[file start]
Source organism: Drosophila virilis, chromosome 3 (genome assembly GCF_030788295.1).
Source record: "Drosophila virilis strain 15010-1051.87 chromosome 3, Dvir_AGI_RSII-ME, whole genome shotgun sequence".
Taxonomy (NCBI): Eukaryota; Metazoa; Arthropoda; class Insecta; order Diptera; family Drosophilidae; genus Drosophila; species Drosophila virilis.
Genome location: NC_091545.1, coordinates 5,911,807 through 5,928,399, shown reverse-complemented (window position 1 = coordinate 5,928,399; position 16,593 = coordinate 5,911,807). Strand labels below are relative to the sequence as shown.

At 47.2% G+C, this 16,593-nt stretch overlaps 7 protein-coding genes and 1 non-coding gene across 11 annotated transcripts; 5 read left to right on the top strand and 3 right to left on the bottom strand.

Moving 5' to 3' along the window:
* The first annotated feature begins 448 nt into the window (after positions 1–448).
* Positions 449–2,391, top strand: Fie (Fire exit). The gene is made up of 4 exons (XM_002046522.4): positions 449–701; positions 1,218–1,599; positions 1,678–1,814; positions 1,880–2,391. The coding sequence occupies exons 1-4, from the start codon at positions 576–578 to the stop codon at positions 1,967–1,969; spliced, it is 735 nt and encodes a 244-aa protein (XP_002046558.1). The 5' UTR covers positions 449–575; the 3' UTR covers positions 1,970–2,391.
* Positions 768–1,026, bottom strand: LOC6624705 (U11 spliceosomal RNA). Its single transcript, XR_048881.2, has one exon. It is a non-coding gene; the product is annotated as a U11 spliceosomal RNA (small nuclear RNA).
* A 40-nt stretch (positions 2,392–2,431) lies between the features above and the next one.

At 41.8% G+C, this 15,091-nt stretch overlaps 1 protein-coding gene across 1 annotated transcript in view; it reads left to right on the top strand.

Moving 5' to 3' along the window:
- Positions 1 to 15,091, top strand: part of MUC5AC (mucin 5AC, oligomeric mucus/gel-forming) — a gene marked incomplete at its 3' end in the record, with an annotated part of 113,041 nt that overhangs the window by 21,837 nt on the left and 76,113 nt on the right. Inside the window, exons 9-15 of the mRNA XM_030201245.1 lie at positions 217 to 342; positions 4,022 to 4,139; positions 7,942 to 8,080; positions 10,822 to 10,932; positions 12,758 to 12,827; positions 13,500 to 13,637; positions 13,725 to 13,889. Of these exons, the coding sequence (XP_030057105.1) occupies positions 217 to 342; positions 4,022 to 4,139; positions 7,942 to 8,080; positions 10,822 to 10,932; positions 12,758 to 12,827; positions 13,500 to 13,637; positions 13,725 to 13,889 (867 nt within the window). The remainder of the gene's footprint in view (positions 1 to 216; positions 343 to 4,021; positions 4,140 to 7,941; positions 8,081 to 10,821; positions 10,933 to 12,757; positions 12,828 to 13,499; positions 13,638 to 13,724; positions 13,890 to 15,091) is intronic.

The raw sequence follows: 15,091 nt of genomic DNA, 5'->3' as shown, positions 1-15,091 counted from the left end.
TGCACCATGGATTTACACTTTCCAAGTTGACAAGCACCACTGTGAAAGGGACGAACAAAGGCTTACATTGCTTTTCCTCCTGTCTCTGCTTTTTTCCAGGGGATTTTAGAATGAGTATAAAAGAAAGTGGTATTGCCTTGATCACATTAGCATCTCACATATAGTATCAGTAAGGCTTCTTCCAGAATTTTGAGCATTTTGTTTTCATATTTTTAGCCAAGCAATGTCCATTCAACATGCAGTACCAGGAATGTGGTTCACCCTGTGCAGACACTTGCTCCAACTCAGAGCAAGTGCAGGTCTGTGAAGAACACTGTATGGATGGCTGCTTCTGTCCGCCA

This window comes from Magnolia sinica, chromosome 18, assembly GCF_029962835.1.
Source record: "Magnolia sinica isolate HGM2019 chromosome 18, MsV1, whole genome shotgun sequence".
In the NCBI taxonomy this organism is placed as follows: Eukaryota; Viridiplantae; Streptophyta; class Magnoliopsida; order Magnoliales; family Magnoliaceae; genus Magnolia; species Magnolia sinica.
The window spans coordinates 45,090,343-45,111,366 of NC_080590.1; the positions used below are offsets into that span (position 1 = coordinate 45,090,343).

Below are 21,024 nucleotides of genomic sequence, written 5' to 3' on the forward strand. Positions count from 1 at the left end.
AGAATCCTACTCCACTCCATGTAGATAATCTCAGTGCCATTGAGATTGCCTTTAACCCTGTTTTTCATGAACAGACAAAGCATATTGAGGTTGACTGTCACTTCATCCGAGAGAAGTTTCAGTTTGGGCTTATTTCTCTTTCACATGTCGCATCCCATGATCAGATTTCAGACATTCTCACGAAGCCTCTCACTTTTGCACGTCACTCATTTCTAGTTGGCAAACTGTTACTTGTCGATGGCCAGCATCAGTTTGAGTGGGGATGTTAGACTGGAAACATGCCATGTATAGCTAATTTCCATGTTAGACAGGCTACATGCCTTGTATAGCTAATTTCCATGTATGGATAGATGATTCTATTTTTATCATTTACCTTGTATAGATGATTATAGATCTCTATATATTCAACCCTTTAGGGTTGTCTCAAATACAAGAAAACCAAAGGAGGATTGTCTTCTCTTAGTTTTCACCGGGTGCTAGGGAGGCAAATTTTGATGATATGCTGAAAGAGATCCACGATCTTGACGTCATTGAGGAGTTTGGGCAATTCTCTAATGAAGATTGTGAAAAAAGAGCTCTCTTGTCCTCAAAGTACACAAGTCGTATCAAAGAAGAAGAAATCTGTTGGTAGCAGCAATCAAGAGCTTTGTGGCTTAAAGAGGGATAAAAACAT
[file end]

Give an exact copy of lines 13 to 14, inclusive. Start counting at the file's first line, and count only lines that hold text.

- Positions 1 to 15,091, top strand: part of MUC5AC (mucin 5AC, oligomeric mucus/gel-forming) — a gene marked incomplete at its 3' end in the record, with an annotated part of 113,041 nt that overhangs the window by 21,837 nt on the left and 76,113 nt on the right. Inside the window, exons 9-15 of the mRNA XM_030201245.1 lie at positions 217 to 342; positions 4,022 to 4,139; positions 7,942 to 8,080; positions 10,822 to 10,932; positions 12,758 to 12,827; positions 13,500 to 13,637; positions 13,725 to 13,889. Of these exons, the coding sequence (XP_030057105.1) occupies positions 217 to 342; positions 4,022 to 4,139; positions 7,942 to 8,080; positions 10,822 to 10,932; positions 12,758 to 12,827; positions 13,500 to 13,637; positions 13,725 to 13,889 (867 nt within the window). The remainder of the gene's footprint in view (positions 1 to 216; positions 343 to 4,021; positions 4,140 to 7,941; positions 8,081 to 10,821; positions 10,933 to 12,757; positions 12,828 to 13,499; positions 13,638 to 13,724; positions 13,890 to 15,091) is intronic.

The raw sequence follows: 15,091 nt of genomic DNA, 5'->3' as shown, positions 1-15,091 counted from the left end.